Now, with your Lordships' permission, I will read, perhaps for the twentieth time, the passage on page 154 at line 14. It says this : “ And to the end that the open and free fishery of our subjects may be extended to and carried on upon the coast of Labrador, and the adjacent islands, we have thought fit, with the advice of our said Privy Council, to put all that coast”—I desire to emphasise the word “ that ” for the moment ; I will come to it later—“ from the River St. John to Hudson's Streights, together with the islands of Anticosti and the Madelaine, and all other smaller islands lying upon the said coast, under the care and inspection of our Governor of Newfoundland.” Now, my Lords, the first point that strikes one is that the word “ coast ” is used. The case on behalf of Newfoundland may be stated, brutally, in this way : “ Coast means watershed.” That must be their case, upon the main point.
The first suggestion that occurs to one is : “ Why did not they say ‘ watershed ’ ? ” Nobody will deny that the word “ coast ” is an ambiguous word. Why did they not say “ watershed,” which was so easy for them to say ? A little earlier in the Commission they refer to the height of land, and I should suggest to your Lordships that this is rather an illustrative argument. If your Lordships will look at page 153, line 25, your Lordships will see that in giving the limits of Quebec, just a few lines before this, they say “ from whence the said line, crossing the River St. Lawrence, and the

p. 663

Lake Champlain in forty–five degrees of north latitude, passes along the high lands which divide the rivers that empty themselves into the said River St. Lawrence, from those which fall into the sea.” There is one thing that is noticeable. There is “ high land ” there. In the Gaspe Peninsula you have the highest land of the Province of Quebec ; you have a well known chain of mountains, a well known geographical feature, supplying a convenient political division. The Appalachian Mountains start in the Gaspe Peninsula, and they go down into South Carolina ; and there the King took the height of land as the watershed. I protest against the idea that your Lordships can find anywhere the suggestion that the watershed is the universal boundary, or the implied boundary. The watershed is the boundary when it is the convenient boundary ; a river is the boundary when it is convenient ; and when neither the watershed nor a river is convenient, they take a geographical line, as a rule. But here they take the watershed, because there was a well–marked watershed present in Gaspe, and I would point out that when they chose to take a watershed as the boundary, they said so. It seems to me to be fair to suggest that if they intended to put the watershed under the control of the Governor of Newfoundland, they might have used the expression here, namely, “ the coast from the River St. John to Hudson's Straits, or the high land that divides the rivers emptying themselves,” and so on. I would not mind the use of the word “ coast.” In the proper context you can give a meaning to the word “ coast ” ; you can give it the meaning that you want. Here the context is against my learned friend, and it narrows the meaning of the word “ coast ” instead of broadening it. I will come back later on to the meaning of the word “ coast ” ; but I would now like your Lordships to turn to the words that I desire to contrast, and to which I attach importance, on page 156, at line 23.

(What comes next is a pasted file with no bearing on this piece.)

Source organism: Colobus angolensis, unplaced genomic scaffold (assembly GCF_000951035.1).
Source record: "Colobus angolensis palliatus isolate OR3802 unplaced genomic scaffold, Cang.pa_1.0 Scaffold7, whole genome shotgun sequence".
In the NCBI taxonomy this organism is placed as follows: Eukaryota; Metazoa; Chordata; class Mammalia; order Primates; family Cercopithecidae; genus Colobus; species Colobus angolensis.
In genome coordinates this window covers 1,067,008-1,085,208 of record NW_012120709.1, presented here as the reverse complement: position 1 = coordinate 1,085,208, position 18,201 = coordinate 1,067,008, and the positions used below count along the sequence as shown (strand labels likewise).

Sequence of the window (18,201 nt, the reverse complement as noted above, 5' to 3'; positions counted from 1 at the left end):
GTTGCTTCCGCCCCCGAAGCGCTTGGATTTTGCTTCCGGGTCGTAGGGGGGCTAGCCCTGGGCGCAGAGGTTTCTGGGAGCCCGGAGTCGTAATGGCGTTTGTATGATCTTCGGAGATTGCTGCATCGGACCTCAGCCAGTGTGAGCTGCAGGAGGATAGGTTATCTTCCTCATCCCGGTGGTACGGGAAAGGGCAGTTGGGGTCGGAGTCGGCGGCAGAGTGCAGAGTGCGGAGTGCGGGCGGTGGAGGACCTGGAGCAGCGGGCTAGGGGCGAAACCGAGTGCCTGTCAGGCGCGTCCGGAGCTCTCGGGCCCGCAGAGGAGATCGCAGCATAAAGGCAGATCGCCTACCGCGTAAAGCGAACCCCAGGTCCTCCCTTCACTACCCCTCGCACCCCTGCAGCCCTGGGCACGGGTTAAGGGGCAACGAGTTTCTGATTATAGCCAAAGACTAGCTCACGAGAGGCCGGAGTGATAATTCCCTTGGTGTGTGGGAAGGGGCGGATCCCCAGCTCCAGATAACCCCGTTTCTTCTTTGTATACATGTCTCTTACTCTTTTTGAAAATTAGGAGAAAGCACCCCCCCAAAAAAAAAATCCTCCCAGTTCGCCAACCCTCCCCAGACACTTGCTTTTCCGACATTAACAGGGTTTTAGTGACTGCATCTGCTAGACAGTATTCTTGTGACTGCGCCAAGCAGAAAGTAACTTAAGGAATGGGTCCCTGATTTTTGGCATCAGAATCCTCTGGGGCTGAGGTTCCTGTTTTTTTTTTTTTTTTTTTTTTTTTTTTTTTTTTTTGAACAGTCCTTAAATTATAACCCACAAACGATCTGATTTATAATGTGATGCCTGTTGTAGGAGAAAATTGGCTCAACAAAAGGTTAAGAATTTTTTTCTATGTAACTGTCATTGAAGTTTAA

A good deal has been said by my learned friend, Sir John Simon, about the lakes, and things of that sort, and about the noble Iroquois, the noble Redskins, and things of that kind ; but very little has been said about the precise and special wording of this paragraph. I suggest that, logically speaking, the first thing to look at in order to find out what the King intended to reserve to himself, is what he said. Just let us see it : “ And we do further declare it to be our Royal will and pleasure, for the present as aforesaid ”—your Lordship will note that it is a temporary measure—“ to reserve under our sovereignty, protection, and dominion ”—therefore not in Newfoundland—“ for the use of the said Indians ”—we will see what they were in a moment, my Lords ; we see by the previous paragraph that they were Indians—“ all the land and territories not included within the limits of our said three new governments, or within the limits of the territory granted to the Hudson's Bay Company.”
Now, my Lords, I pause there, because I consider that the rest of it is immaterial. Your Lordships will note that, contrasting with the putting of a certain coast on which a fishery could be carried on under the care and inspection of an Admiral of a ship who is there for six months and who is made Governor, you have here the giving for the